The most recognisable technology is the horizontal-axis turbine, nearly identical to offshore wind turbines but smaller, with blades beneath the water. Marine engineers immediately saw an analogy with wind when creating tidal devices, says Scott. 

“That familiarity – to a large degree – was taken too far,” he claims. “Most of them set about ‘marinising’ drivetrains to be installed on wind-turbine towers at the bottom of the sea. And I would argue that that betrays a very real lack of understanding of the working environment.”

That environment is one of the most challenging in which engineers operate. In depths of 30-40m, the water speed might be 16km/h, with only a few minutes of slack per day. The water’s high density and resulting increased power relative to air – an appealing aspect for energy generation – is a challenge. Installing turbine nacelles that might weigh more than 100 tonnes is no easy task, requiring huge marine construction vehicles. 

Sites are also very difficult to reach. Promising tidal streams are normally found between funnelling geographical features, frequently in rocky areas around remote islands or craggy headlands. This can also make maintenance difficult and very expensive. If underwater turbines are analogous to wind turbines, Scott says, operators can expect between six and 12 maintenance interventions per year. If the operators need heavy-lifting machines to remove turbines from the seabed, they could spend more than £100,000 a day.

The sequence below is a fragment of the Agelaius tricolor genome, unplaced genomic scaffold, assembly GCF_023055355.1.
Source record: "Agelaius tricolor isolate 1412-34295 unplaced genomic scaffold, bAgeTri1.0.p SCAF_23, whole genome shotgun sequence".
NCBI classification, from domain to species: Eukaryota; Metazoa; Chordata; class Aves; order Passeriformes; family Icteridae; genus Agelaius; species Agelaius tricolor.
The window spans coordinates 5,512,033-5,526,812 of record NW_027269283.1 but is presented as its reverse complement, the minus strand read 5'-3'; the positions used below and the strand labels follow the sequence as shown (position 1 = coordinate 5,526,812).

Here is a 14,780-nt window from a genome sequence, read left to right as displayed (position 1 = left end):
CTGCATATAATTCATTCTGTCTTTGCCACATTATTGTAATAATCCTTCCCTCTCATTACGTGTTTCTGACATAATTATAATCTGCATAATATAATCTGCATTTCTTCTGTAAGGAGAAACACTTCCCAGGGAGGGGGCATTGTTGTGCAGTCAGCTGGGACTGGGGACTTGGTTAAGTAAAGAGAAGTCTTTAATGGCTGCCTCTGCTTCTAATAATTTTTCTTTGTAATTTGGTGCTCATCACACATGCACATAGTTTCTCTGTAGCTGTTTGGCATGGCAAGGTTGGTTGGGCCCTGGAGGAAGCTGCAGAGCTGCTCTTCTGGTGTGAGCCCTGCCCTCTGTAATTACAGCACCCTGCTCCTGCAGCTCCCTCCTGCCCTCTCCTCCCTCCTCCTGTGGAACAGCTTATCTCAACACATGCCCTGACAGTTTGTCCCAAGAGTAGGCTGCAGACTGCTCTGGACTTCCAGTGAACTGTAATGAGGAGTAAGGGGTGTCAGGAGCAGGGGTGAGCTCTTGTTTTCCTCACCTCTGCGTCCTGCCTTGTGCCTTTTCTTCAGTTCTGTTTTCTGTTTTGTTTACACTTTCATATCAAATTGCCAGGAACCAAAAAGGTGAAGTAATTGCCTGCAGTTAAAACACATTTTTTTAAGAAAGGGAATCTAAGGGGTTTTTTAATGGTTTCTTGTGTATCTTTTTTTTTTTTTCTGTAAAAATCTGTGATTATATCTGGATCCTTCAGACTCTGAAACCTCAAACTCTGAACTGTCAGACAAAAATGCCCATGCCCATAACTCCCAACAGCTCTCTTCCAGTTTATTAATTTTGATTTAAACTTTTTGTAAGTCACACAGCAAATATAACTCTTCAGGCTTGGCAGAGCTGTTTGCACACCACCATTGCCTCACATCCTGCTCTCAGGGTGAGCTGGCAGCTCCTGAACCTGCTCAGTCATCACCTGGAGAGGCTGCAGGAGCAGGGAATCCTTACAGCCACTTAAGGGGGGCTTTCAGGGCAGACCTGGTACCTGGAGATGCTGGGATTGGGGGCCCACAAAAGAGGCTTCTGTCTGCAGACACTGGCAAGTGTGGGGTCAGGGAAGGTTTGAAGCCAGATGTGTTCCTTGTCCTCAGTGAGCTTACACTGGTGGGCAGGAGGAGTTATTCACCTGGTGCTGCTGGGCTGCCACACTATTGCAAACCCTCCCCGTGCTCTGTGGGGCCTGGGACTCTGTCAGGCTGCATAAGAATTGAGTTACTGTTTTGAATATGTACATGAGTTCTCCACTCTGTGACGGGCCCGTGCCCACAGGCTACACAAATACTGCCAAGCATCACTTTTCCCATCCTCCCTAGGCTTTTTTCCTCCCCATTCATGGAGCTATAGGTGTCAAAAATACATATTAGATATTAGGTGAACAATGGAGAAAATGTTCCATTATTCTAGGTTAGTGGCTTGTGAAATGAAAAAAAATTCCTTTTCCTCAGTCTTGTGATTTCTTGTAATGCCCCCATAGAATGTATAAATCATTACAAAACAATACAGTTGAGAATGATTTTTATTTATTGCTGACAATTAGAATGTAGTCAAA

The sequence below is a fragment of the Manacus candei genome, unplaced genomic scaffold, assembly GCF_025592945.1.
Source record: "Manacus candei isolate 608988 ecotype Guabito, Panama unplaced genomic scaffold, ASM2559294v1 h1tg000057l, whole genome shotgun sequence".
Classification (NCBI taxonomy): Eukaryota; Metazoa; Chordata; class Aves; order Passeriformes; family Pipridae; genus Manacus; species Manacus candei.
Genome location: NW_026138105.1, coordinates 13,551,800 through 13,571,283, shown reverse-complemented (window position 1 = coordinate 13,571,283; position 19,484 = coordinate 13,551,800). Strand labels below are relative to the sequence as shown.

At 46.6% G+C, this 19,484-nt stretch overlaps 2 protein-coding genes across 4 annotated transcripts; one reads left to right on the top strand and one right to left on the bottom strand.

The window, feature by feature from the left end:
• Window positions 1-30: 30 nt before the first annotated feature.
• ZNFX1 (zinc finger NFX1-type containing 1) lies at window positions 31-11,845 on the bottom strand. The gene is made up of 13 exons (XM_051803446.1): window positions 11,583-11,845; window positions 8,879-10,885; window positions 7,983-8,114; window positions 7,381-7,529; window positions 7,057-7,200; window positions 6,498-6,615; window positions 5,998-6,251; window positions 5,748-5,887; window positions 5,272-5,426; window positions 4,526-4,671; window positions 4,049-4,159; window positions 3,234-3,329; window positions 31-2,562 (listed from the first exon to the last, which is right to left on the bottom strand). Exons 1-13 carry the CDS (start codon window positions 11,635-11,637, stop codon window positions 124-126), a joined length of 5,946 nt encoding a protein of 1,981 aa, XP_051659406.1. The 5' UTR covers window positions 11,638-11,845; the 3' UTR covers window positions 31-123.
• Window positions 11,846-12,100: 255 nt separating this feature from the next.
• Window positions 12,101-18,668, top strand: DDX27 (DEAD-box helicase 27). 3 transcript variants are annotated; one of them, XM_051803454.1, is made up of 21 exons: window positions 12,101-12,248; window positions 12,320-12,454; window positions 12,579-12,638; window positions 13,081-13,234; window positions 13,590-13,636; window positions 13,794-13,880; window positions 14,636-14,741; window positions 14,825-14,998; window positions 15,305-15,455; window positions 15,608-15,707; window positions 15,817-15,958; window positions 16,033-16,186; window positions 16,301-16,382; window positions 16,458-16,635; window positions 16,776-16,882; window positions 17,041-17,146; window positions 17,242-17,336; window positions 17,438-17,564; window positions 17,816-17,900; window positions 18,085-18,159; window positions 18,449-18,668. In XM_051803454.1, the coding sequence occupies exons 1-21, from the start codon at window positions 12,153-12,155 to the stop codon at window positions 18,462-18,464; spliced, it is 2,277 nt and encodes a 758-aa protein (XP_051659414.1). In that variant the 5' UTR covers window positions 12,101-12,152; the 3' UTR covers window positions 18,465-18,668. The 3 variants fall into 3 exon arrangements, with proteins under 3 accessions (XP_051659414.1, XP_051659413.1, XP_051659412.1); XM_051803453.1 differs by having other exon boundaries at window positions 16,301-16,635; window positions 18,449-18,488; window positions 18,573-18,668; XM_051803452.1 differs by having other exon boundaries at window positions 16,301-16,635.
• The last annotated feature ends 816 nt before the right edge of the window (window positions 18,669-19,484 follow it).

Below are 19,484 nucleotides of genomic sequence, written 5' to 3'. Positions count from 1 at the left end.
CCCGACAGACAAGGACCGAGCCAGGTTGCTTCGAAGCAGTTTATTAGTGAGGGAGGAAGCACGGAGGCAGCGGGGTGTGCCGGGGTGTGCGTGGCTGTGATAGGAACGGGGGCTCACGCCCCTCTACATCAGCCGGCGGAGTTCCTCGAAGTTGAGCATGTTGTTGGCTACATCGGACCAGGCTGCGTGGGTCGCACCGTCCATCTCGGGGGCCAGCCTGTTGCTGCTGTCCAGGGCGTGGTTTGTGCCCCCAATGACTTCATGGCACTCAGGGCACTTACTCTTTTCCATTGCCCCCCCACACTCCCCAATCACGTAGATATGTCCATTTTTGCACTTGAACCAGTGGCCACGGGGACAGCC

Enter Orbital’s SR2000. “A boat is a far better solution to be able to manufacture, install cost effectively and – crucially – access for maintenance through life, than an underwater wind turbine,” says the CEO and mechanical engineer. 

'A new benchmark'? The SR2000 generated as much electricity in 12 months as Scotland's whole tidal sector in 12 years (Credit: Orbital Marine Power)

'A new benchmark'? The SR2000 generated as much electricity in 12 months as Scotland's whole tidal sector in 12 years (Credit: Orbital Marine Power)